Singapore: Are APAC businesses prepared for disruptions or unexpected changes? The answer is no as per a new study. A new SAP SE commissioned study has revealed that only 30% of APAC businesses are prepared for disruptions.
The Harvard Business Review Analytic Services conducted a global study has found that more than nine in ten (92%) of APAC businesses say that an adaptive culture and continuous employee upskilling are very important. But only 30% of APAC businesses say their organisation is very prepared for unexpected changes or disruptions.
This is particularly important as APAC businesses increase their investment in people (62%), business processes like innovation or services (69%), and operations (43%) over the next year.
“Rarely in the course of history have so many disruptions affected so many businesses at the same time,” said Cathy Ward, COO – SAP Asia Pacific and Japan.
“Unforeseen challenges and new priorities, from supply chain resilience to sustainability, are putting pressure on companies to adapt. What this report shows is that, while agility and resilience are critical to prepare for the future, there’s still no single way to anticipate the changes the future will bring,” added Ward.
These insights have been revealed in a new report released today, which explores the impact of planning and anticipation of the future on business success. The report, ‘Anticipating the Future for Growth and Innovation,’ surveyed 442 global organisations across the Asia Pacific, North America, and Europe.
Strategic planning focused on short-term horizons
Globally, businesses are strongly focused on strategic planning, many are working to relatively short-term horizons. Almost three-quarters (73%) of organisations say they plan for between one and five years into the future. Just one in five (20%) of respondents say their planning horizon is more than five years out.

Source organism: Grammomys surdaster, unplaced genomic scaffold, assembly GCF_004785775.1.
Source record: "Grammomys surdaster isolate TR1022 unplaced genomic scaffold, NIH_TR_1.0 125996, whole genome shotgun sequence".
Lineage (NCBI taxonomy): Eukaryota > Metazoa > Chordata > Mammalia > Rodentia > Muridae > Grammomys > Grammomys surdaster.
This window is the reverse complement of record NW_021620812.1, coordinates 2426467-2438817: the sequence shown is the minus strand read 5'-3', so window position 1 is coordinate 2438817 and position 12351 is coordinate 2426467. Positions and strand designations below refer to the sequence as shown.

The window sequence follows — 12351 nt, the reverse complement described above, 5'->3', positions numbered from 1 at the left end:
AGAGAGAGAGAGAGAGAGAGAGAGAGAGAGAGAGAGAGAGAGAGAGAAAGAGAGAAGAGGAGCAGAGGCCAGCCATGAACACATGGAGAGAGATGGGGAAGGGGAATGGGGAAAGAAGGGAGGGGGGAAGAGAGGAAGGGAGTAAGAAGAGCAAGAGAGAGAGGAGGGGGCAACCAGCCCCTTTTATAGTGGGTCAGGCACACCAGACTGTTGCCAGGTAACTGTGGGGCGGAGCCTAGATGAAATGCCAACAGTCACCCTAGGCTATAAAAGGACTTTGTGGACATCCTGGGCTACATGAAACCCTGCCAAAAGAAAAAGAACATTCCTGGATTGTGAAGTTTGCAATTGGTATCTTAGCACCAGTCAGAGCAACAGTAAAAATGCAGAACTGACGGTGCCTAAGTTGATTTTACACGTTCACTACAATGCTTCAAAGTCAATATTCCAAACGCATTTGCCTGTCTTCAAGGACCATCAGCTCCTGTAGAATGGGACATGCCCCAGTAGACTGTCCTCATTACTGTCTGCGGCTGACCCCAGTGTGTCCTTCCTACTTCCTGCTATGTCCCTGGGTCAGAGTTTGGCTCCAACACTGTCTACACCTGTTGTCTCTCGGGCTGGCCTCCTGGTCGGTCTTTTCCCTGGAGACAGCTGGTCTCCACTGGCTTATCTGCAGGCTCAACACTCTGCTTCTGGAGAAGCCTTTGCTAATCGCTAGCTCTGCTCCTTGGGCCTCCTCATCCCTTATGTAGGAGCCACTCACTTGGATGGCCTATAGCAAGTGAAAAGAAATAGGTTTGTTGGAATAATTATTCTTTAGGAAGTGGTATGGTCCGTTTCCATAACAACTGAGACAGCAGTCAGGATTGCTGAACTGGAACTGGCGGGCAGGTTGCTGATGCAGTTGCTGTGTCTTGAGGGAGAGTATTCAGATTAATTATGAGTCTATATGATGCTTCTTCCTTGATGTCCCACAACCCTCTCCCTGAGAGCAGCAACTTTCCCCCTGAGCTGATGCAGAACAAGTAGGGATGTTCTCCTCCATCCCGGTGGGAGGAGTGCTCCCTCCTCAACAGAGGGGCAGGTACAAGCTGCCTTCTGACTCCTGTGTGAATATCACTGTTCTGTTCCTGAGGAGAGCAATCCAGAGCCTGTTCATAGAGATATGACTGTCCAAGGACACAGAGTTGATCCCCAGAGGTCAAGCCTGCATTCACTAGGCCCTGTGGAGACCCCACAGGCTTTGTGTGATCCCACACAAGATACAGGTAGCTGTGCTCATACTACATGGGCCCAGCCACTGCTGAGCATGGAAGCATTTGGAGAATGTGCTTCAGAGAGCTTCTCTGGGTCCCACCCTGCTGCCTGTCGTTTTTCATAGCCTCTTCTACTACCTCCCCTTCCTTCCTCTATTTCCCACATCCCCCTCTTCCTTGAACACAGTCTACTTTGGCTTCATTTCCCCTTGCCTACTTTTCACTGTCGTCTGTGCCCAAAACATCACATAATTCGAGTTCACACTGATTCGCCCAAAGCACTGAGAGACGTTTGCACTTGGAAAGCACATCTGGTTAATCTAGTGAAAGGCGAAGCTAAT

The research also found that organisations share a few common priorities when planning. The top four priorities respondents selected were revenue growth and improving profit margins (55%), finding new customers, markets, and growth areas (51%), product and service innovation (47%), and retaining and attracting talent (46%).
While APAC and other respondents across the globe are mostly aligned on priorities, one difference is in building a more resilient business ecosystem which was selected by more APAC respondents (42%) than respondents from the rest of the world (29%).
Agility and talent are key obstacles to anticipating the future
Despite the priority on anticipating the future, there remain critical challenges many businesses face when planning. Slow decision-making was identified as the biggest challenge by APAC respondents (38%) when anticipating the future while attracting the right talent (36%) and retaining staff (36%) were both raised as key issues.
Another problem identified by many APAC businesses was a hierarchical disconnect when it came to planning. A third (32%) of businesses said that lower-level employees not being involved in planning was a core problem. That may be because the more senior a role, the more they’re encouraged, and rewarded, to have a proactive mindset and think about the future.
“Executives in APAC are much more encouraged (80%) and rewarded (55%) to have a proactive mindset about the future than most other roles,” continued Ward.
“But while leaders are integral to building a future-ready business, they cannot do it alone. That’s why one of the most important steps a leader can take as they move towards becoming what we call the Chief Anticipation Officer is creating a culture of collaborative planning and forward-thinking mindset across the organisation,” added Ward.
Investment in organisational culture is essential to plan for multiple different futures
The culture a business nurtures and maintains has a disproportionately large role on success in planning for the future. Globally, more than half (57%) of respondents said that creating a culture that embraces change is an important organisational factor in anticipating the future – the most-selected response.
But building that culture requires a focus on talent acquisition, engagement, and upskilling. Organisations are placing high importance on the ability to attract new talent with needed skills (globally at 59%), aligning employee skill sets with the right roles and responsibilities (59%), and the ability to upskill current employees (56%).
The survey also found that technology and digital infrastructure are on the minds of many executives, though they may not be organisations’ top focuses. Strong digital infrastructure and cybersecurity skills (42%) were noted as the fourth most-cited answer when asked which skills and competencies most help organisations plan for the future.
Additionally, lacking the technology an organisation needs for the future is also an important challenge to anticipate the future for APAC respondents (32%).
“Continuous change demands flexible, forward-thinking action in three critical areas: how people will work, how we will do business, and how we will operate our organisations. By focusing on these areas, we can break away from traditional methods, better anticipate what’s coming next, and begin to drive new, successful outcomes in the future,” concluded Ward.